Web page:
Wednesday, January 29, 2014

Riley's Showstopper

I finally put the last few stitches in the binding for my Riley Blake challenge quilt yesterday.  It's no secret that I really struggled with trying to figure out how to use these fabrics.  But on the day that I made myself sit down and figure something out, I took out my entire stash of solids to play around with.

Once I placed the orange circle print with the magenta and placed the chevron print (which I had previously been thinking was more blue) in with the aqua and turquoise, it all made sense and clicked into place for me.  Rainbow, of course!!  So now what to do with them?

In the comments for my Stumped post, someone suggested that I limit myself to using something I already had instead of searching for some brand new project to try.  Awesome idea!  I went to my list of patterns that had been collected but not used and came across the Showstopper pattern by Don't Call Me Betsy.  When she released this paper pieced pattern, I fell in love and bought it immediately but wasn't sure when I'd get the chance to use it.  At 96 pieces per block, it's by far the most complex paper pieced block I've tried and I can't really imagine making an entire quilt from it.  A mini works perfectly.  Each block is 12" finished, so this mini ended up at 24" square.

Elizabeth is a genius - all the secondary shapes that this pattern makes really keeps your eye moving all over the mini.

I really liked getting to make the prints the focal points of the blocks while all the solids keep those shapes so crisp and sharp!

The spiral quilting from my Brightly Broken mini made another appearance here.  Instead of white thread, I actually used a light lavender.

It doesn't show up too well in the photos, but in person I think it adds a little extra interest.

The only fabric from the challenge bundle that I didn't use was the grey and white stripe.  I would have used it for the binding, but knew that I would run short.  Instead, I used more of the charcoal grey solid and threw in a few bias strips from my print scraps.  I really like the effect of those bonus pops of color around the edges!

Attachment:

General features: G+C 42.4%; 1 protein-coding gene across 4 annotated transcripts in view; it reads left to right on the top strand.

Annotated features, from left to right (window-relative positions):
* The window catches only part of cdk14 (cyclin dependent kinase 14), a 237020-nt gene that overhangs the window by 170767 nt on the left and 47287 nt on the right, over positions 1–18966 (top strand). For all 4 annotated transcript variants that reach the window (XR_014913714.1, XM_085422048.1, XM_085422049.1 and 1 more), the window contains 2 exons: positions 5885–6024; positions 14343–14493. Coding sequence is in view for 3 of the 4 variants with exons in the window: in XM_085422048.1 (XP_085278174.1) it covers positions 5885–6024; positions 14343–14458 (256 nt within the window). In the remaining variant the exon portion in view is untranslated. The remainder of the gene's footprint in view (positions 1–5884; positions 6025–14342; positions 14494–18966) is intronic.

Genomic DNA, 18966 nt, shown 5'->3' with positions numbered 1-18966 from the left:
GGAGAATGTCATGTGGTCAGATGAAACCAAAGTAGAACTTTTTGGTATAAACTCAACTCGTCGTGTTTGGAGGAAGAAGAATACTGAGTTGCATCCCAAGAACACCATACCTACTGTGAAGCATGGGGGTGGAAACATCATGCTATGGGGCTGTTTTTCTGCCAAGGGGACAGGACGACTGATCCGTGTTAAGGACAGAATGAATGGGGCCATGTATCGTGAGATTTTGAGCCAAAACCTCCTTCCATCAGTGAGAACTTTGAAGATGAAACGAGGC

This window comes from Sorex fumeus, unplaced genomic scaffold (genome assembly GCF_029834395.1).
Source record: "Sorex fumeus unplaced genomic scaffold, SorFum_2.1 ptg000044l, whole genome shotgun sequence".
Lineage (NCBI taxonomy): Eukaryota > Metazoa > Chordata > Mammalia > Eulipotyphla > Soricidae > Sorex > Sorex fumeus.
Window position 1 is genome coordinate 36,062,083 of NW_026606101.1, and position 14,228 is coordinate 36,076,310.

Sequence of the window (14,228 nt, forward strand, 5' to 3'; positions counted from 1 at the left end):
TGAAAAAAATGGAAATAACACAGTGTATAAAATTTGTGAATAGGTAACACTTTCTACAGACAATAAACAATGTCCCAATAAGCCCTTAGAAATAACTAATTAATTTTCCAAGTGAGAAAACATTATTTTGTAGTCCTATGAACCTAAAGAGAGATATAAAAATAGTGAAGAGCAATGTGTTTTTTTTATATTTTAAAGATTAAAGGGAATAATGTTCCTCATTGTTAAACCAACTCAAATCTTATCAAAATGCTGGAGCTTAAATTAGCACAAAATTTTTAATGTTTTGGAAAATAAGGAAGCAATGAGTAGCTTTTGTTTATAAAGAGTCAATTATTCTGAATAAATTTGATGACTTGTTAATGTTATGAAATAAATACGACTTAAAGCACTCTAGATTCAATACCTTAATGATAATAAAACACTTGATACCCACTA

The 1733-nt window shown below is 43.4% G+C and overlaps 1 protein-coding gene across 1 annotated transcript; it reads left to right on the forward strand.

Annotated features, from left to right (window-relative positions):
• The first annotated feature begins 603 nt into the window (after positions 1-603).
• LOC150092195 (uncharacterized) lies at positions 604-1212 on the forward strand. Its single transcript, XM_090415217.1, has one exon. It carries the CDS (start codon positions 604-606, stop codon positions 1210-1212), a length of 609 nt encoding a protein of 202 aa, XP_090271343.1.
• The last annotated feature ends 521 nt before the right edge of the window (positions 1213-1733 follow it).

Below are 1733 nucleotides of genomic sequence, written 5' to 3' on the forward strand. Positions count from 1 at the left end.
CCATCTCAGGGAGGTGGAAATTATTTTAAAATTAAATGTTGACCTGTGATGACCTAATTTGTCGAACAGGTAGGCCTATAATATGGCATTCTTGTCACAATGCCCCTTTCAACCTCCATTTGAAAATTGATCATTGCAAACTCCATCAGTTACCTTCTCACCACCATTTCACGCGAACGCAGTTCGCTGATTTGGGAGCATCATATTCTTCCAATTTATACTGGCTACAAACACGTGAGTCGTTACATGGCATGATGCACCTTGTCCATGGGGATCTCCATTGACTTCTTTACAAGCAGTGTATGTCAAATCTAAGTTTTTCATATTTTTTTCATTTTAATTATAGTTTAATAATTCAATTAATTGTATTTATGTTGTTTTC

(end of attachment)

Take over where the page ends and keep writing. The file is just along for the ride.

So with this finish, I've finally come to the end of my "have-to" sewing list and only have my WIPs nagging the back of my mind.  But instead of marching straight into those, I think I'm going to give my sewing machine a little break for a while and recharge my batteries.

Linking up:
Fresh Poppy Design

Wednesday, January 22, 2014

Brightly Broken

So the title sounds morose, but this mini is anything but!  Using the tried and true Broken Herringbone tutorial by Anne at Play Crafts, I (temporarily) left the black and white behind in favor of rainbow blocks ala Molli Sparkles.  I chose pretty much all bright jewel tones of magenta, purple, green and blue and sashed them in white.  It was pretty fun to shop for fabrics in my stash and I loved creating a bit of an "I Spy" in each block.

I spy...some fruit and fowl.

I spy...Aladdin's castle and Belle's bicycle.

I spy...snips and shells.

All those straight herringbone lines needed a bit of softening up, so I quilted it in one continuous spiral from the center.

It got bound with some Comma in black.

So what's with the extra herringbone love when I've still got a top unfinished?  Well....I've been given the opportunity to teach a class featuring this block at the fabulous Quilter's Way in February and wanted to create a few extra samples to show just how versatile and different these blocks can be.  I'll be making a few more little pieces in the next month, but this is the sample that will hang in the shop to advertise the class.  Hopefully enough people will be inspired to sign up and make it happen - I can't wait to give it a try!

Linking up with:

Saturday, January 18, 2014

For the First Time in Forever...

"...I finally understand" the ridiculous patience and practice that it takes to make fabric paint look decent.

Seriously, this Princess Anna costume is finished and (I think) looks pretty good but is the result of 2 loooong weeks of work.  Princess Anna's "adventure" dress from Frozen is beautiful but has a daunting number of details.  We've got a scalloped skirt with embroidered details in and on top of each scallop, an embroidered vest with gold edging and an aqua undershirt.  Yeesh.